Good Samaritans who clear their paths and driveways of ice and snow during the UK’s cold snap have nothing to fear from the law if they act responsibly.
“We know from previous winters that when we have the kind of weather we’re experiencing at the moment, people start to wonder how best to make footpaths and driveways safe, and in some cases whether they should even try at all,” said Karl Tonks, president of not-for-profit campaign group the Association of Personal Injury Lawyers (APIL).
“It is a misunderstanding that a homeowner is automatically liable for any injuries which happen after they have attempted to clear snow and ice,” Karl said. “Every winter people become concerned about this and I want to stress now that you would have to do something very reckless for a personal injury claim to succeed if someone slips and suffers harm in this way,” he said.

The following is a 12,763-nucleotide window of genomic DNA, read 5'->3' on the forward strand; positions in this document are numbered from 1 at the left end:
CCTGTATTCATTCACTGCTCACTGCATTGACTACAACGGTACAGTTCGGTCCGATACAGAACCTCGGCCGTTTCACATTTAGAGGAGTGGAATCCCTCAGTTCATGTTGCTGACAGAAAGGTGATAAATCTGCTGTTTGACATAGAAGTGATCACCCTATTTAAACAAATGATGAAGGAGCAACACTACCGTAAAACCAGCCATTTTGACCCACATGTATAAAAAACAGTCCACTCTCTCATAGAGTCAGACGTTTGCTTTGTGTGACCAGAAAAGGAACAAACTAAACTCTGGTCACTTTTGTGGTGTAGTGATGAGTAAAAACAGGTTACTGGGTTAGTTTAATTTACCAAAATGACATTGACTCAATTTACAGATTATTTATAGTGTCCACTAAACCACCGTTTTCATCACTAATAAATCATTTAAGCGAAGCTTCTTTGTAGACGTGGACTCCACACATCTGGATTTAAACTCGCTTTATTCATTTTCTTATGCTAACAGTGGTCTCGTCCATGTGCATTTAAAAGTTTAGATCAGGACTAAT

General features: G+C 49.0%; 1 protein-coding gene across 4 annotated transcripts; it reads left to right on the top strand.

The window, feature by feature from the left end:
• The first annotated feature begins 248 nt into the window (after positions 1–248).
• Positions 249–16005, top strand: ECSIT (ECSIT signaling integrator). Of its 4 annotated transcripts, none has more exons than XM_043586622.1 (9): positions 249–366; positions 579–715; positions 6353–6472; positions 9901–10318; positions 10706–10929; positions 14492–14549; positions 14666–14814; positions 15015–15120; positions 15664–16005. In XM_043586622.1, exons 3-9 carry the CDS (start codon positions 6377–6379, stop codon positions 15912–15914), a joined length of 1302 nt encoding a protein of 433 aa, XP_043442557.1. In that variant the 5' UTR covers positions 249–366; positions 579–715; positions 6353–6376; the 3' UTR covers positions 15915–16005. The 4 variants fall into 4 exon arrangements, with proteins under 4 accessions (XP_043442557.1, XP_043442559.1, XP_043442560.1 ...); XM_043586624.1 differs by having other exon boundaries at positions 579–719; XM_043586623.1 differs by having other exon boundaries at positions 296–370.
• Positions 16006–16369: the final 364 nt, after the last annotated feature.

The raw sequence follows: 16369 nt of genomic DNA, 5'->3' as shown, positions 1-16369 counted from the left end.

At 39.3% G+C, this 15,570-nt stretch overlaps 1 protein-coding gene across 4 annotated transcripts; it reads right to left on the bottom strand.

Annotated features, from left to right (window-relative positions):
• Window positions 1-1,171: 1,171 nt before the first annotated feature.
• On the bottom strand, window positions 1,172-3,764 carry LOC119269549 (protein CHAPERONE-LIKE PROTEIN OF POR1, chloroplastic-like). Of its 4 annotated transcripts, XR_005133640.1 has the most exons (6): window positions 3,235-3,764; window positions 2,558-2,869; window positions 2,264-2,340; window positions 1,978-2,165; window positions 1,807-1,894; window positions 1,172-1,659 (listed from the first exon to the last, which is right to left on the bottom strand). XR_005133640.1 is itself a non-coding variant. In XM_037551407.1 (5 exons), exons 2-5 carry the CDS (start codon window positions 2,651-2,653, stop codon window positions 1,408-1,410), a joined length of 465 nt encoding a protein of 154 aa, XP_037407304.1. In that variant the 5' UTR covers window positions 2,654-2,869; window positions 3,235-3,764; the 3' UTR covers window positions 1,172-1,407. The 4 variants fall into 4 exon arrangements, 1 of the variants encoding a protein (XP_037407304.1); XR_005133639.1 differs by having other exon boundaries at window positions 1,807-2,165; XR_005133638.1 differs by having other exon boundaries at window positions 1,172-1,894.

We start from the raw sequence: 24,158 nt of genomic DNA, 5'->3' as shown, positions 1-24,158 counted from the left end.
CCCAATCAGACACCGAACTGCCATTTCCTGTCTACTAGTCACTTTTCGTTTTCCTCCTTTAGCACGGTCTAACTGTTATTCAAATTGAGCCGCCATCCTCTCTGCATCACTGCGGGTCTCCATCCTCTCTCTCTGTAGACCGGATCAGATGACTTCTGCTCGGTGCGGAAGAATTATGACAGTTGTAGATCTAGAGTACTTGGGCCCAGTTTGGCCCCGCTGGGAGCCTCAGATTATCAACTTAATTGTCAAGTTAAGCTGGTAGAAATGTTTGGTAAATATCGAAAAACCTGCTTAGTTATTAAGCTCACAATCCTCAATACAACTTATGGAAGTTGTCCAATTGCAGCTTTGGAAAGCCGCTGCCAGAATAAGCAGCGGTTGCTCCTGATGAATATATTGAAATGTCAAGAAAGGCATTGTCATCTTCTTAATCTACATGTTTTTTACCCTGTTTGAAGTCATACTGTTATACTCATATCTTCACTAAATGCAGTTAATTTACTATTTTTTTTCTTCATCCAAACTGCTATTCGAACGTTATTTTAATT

Karl says preventing needless injuries should be a priority.
“Snow and ice is treacherous enough and the last thing anyone wants is for more injuries when they can be avoided by using common sense. Pouring boiling water over snow to melt it, for example, would cause a sheet of black ice when the water inevitably freezes. Keep the job simple and use a shovel and some grit.”
He went on: “A general lack of understanding about the difference between a simple accident and outright negligence is a big problem when it makes people fearful of doing a decent thing to help others”.
The Department for Transport has advice on how residents can best clear snow and ice safely. It advises people to use sand for traction or salt to melt ice, and to shovel fresh snow early in the morning as any sunshine later in the day will help to melt any of the harder, compacted remaining layers.
“By all means do your bit to help others during the cold snap, just don’t make a bad situation worse,” said Karl.